18 April 2019

According to the prevailing scientific consensus, climate change, pollution and environmental degradation resulting from current economic models cannot be sustained without considerable effect on societies going forward. Purpose beyond profit is being expressed by businesses, while meeting global targets for sustainability is also being incorporated into wider business practices. Reporting on positive and negative business impacts remains poor, however.

The economy has, for decades, come first. The consequence of that mindset, particularly with poorly planned growth, has left future generations with large-scale problems. The scientific community has for decades warned of over-pollution and over-consumption, with many of the world’s largest businesses now grudgingly taking heed.

Climate change, biodiversity and waste are the current key issues, with the UN climate accord putting in place a maximum bound for human-induced warming. Loss of biodiversity and dealing with pollution remain major areas in which global protocols will be necessary to mitigate long-term negative impacts with little short-term gains.

While global-level, intergovernmental collective action will be necessary to transition to a sustainable economic model, the UN Sustainable Development Goal (SDG) are a key port of call for businesses seeking to meet current sustainability criteria for their activities. A new report from PwC, titled ‘Reporting with Purpose and Impact’, explores how effectively companies are meeting SDG reporting goals – which show the increasingly social and enviro-conscious public whether a company is meeting the sustainability goals in its operational footprint.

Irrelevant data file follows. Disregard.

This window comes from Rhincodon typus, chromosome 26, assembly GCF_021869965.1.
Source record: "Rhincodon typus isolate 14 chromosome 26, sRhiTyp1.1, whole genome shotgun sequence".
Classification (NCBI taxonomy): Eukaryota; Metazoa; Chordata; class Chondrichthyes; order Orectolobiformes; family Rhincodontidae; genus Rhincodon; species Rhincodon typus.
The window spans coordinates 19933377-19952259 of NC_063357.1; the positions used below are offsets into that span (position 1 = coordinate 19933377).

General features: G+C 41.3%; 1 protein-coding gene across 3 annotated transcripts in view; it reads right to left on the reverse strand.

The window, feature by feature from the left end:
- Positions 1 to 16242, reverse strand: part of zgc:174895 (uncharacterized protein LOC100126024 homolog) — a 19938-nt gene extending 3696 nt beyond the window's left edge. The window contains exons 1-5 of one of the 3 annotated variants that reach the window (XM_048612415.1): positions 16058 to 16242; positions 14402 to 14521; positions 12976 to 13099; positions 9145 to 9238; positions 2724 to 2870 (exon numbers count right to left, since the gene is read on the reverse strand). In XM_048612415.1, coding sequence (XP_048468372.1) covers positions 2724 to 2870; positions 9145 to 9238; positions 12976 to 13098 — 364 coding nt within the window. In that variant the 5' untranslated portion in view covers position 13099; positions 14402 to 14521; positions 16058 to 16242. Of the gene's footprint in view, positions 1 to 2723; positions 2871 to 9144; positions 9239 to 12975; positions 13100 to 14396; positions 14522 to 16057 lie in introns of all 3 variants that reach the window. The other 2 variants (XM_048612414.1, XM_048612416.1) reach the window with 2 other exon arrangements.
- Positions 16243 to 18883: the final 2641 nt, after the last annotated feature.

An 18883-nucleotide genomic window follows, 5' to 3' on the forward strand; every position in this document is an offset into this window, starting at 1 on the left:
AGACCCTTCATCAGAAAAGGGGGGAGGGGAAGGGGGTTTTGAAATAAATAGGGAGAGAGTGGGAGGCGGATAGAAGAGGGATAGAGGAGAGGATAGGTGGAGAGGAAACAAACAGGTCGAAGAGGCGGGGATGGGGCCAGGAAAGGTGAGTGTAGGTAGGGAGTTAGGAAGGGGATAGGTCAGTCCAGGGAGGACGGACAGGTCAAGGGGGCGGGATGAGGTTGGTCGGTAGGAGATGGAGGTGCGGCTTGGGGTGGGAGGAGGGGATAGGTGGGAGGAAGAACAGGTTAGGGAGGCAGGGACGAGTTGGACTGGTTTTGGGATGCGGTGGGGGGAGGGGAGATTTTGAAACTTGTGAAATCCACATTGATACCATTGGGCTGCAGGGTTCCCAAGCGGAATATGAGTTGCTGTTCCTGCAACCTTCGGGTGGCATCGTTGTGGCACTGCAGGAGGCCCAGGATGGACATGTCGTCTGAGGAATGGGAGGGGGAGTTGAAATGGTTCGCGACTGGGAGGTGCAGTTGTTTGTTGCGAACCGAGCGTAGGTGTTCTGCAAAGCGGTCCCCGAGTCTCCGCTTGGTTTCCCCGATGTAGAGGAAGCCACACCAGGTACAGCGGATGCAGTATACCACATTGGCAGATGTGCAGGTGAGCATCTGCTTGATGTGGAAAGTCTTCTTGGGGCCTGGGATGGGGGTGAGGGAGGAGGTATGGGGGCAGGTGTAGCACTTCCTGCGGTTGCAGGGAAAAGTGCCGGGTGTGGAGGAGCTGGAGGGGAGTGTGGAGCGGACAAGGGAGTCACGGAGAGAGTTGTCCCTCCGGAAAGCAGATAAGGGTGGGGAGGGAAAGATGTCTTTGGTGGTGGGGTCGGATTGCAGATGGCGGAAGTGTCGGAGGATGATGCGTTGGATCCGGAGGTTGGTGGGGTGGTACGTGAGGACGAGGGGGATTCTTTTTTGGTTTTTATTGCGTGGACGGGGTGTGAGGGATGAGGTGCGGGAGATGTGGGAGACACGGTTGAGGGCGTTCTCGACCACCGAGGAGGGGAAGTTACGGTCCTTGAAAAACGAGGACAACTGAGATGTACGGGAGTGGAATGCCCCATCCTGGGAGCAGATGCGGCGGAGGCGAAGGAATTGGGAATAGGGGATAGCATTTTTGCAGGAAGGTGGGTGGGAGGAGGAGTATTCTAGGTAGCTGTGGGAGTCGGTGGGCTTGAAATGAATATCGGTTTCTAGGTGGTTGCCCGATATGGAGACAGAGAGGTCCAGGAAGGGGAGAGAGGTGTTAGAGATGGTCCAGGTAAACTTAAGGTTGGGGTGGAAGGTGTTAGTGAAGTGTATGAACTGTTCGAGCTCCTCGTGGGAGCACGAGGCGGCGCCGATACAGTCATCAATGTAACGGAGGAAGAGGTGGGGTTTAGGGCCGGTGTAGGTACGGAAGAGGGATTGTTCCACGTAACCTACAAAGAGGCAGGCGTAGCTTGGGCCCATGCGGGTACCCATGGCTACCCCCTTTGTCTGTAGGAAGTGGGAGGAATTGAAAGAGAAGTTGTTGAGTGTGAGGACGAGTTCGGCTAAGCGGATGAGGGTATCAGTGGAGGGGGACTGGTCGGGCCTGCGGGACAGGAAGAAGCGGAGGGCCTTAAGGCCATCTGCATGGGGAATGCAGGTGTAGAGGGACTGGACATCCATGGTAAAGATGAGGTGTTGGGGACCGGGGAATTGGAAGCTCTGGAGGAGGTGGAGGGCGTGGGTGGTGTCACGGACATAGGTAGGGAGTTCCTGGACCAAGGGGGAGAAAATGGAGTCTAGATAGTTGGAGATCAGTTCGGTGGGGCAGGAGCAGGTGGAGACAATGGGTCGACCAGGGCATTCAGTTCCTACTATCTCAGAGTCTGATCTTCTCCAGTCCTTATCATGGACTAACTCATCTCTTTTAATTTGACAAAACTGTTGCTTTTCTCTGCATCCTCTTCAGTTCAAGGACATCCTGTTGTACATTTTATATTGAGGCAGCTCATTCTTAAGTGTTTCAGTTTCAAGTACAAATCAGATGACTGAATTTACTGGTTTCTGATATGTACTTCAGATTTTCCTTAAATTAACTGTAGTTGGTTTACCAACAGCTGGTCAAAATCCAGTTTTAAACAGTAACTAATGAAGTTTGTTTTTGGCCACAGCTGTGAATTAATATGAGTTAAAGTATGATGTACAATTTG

Responsible business reporting increasingly focused on SDG

One key indicator of good reporting is a clear statement of purpose for the business as a whole. Concentrating solely on shareholder profit could have a negative impact on the public perception of a company – particularly if that profit appears to come at the expense of SDG goals themselves. A statement that includes the wider positive impact of a company, as well as the ways in which it mitigates its externalities, are increasingly seen as a necessary tool to improve public perception.

As such, the report shows that companies that have a wider social purpose to their existence tend to have a better public perception and a wider licence to operate in society. The study found that 47% of companies had a clear statement of purpose that aligned with their core business, while 45% of companies failed to have a clear statement of purpose.

The study notes that though reporting has historically focused on key social and environmental metrics (such as CO2 emissions), new reporting standards look at the whole footprint of companies across their entire value and supply chains – including subsidiaries, contractors, and suppliers.

The fuller accounting explores the whole impact of their activity on society and the environment, which makes it considerably harder to hide the effect of their suppliers or subsidiaries, which could have considerable environmental impact – even though the parent company has in theory “reduced its emissions to zero.” Furthermore, positive achievements like reducing poverty or improving quality of life needs to be considered in light of the long-term sustainability of that achievement. 

In the end, analysis of FTSE 350 reporting finds that companies are not clearly reporting their impacts on the environment, are not aligning their stated purpose with their environmental outcomes, and are largely focusing only on positive aspects of their impact, rather than the less flattering whole.